Y’see what i mean? There I go again; whinge whinge, moan moan, grumble grumble, and all the time my eyebrows become bushier, my nose redder, my hearing more selective and my blood pressure rises to dangerous levels, so it’s nice to balance this constant gripe with a tale of success, a tale to lighten your mood, a tale to bring a ray of sunshine into your life.
I don’t suppose this’ll help the great majority of the readers of this blog, but here y’go anyway …

To start with you must remember that the Quinta’s in the middle of nowhere, with the nearest town a good 45 minutes drive away; this has its advantages in that we live in gorgeous countryside with a view to die for and, apart from the bureaucracy, (careful Frank, keep your eye on the ball), very little stress, but it also has its disadvantages in that it’s a long way to go if an emergency takes one by surprise … like this morning when one of my teeth decided it didn’t want to be part of me anymore and took a hike. Saturday morning, oh blimey, now what do I do?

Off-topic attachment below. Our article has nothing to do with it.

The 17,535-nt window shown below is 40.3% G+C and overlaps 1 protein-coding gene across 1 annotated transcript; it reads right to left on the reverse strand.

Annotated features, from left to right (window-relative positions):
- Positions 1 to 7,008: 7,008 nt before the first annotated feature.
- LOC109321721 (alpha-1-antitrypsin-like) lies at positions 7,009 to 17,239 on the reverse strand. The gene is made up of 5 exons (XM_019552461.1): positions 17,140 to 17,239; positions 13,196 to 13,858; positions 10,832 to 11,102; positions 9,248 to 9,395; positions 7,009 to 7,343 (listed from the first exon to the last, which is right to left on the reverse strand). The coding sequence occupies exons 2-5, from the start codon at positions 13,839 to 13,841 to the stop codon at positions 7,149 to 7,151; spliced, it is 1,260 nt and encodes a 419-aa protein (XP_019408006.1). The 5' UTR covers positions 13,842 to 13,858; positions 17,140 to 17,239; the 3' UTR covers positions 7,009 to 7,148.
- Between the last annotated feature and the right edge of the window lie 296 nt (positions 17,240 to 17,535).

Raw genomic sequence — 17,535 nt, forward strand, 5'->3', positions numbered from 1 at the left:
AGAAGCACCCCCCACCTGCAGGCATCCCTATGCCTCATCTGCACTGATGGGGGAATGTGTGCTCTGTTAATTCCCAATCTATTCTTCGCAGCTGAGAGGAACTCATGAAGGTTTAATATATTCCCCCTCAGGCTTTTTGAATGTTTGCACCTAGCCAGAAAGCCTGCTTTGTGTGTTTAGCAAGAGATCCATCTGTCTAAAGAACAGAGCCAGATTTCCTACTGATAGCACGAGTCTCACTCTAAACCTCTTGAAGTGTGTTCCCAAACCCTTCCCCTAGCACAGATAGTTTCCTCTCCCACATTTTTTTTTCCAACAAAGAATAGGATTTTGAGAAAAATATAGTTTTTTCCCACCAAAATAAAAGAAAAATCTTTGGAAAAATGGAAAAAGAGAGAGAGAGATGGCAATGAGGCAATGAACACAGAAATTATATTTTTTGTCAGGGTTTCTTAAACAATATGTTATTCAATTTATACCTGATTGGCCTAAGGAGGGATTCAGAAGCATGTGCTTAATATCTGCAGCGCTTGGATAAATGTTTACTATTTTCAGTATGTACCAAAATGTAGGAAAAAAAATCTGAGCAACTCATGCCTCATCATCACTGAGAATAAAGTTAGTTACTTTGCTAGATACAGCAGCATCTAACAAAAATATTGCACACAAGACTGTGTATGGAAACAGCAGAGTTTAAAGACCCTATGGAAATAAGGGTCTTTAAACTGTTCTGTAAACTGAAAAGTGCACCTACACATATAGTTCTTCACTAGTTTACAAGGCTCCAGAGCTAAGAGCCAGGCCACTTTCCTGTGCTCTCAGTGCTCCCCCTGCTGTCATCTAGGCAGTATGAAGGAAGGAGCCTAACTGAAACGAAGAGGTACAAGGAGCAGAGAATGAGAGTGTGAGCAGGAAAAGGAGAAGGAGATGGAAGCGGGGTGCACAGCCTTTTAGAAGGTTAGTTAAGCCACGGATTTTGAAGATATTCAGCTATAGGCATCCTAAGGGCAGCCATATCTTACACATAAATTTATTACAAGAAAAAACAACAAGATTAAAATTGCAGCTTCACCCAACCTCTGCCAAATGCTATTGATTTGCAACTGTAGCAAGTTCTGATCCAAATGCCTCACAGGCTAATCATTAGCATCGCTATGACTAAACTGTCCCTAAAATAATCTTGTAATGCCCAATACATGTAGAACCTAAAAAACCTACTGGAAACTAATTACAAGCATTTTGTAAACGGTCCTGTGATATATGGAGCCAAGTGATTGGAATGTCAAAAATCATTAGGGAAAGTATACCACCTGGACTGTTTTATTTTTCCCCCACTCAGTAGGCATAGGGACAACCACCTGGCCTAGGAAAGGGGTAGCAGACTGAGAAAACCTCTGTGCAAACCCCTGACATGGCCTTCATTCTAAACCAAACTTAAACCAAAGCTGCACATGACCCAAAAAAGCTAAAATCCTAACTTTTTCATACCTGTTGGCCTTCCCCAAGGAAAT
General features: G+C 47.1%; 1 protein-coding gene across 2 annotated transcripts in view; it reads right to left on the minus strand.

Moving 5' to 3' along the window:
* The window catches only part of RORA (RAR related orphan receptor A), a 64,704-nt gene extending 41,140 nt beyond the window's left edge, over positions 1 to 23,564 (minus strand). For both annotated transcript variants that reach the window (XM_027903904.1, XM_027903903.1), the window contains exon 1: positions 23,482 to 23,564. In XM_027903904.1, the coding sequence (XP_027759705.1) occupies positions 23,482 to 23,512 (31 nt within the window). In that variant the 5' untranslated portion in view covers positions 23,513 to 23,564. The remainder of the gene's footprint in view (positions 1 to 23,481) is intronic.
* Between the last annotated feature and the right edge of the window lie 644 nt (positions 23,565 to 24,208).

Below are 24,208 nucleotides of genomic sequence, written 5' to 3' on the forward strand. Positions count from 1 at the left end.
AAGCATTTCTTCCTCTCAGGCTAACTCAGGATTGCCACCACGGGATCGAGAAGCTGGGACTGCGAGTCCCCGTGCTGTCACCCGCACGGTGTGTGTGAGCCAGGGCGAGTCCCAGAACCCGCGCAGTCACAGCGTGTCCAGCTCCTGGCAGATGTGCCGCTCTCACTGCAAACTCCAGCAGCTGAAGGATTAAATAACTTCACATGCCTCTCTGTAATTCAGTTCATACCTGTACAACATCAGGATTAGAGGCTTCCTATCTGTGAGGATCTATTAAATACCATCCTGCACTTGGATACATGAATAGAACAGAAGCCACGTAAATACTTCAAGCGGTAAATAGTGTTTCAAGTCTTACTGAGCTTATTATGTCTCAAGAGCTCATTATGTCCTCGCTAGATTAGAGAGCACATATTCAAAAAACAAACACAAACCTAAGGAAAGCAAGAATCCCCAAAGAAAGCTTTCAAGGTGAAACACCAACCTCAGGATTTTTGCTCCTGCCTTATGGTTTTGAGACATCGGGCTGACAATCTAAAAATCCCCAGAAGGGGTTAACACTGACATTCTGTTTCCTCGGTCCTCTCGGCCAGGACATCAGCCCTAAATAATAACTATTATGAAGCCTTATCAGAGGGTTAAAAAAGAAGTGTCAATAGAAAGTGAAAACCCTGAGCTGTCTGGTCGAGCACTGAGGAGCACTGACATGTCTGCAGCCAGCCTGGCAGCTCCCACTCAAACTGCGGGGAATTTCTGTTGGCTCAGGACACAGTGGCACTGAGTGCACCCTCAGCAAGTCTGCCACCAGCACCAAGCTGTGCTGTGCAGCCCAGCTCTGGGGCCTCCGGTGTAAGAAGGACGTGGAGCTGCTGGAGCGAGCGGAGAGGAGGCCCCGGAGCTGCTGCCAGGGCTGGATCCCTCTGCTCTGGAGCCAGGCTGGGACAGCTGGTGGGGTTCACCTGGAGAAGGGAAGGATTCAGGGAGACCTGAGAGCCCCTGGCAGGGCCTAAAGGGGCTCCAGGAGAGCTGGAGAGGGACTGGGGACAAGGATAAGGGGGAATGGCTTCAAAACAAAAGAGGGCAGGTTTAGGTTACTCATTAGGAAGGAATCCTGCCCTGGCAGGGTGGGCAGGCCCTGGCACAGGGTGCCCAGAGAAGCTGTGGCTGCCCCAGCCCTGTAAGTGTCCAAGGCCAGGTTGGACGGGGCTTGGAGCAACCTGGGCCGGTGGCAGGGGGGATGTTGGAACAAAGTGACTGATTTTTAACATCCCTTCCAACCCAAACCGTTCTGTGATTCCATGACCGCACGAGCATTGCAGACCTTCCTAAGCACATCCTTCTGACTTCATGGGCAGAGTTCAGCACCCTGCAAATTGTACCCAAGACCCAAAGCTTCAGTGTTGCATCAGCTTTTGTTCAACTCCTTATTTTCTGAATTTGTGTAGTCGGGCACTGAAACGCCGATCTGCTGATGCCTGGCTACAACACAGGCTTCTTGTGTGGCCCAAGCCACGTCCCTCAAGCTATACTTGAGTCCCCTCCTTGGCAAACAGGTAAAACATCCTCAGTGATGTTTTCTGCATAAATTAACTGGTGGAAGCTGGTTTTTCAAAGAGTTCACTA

Well, more in hope than anything else, I rang our “local” dentist, a great practice in Odemira running under the name of Juvenal Patriarca, (for you local bods, 283 322678, juvenalpatriarca@gmail.com), and was surprised when I was answered politely straight away. Explaining the situation I was told to come in, and an hour later was in the chair, with the job done within 45 minutes, at a very reasonable rate too, just 60 euros.
Brilliant! What an antidote to an irascible Colonel! Long may their practice thrive and I take my hat off to ’em and thank them sincerely. 10 o’clock tooth goes awol; 11.45 new one in place at dentist 45 minutes away. Stunning, efficient, friendly, well-priced service; I’m not used to it here at all. Perhaps they could have a word with Turismo de Portugal?
And what does that have to do with the picture of the Great Spotted Cuckoo above? Nothing at all, but I hope that the picture makes you feel as happy as I do today! Have a nice one!

In the garden right now …

Juvenile Fire Salamander

We’ve all been horrendously busy during the last few weeks as Spring is Springing like nobody’s business and we’ve been choc-a-bloc with Nature enthusiasts. I’m out guiding most days, so when the forecast last night said rain it was with a sigh of relief that we looked forward to a small lie-in, but it wasn’t to be …

A huge thunderstorm broke over our heads in the middle of the night and I was up and down the stairs protecting our electricity – most of the time splashing about with a tatty old umbrella and an equally tatty hat and dressing gown!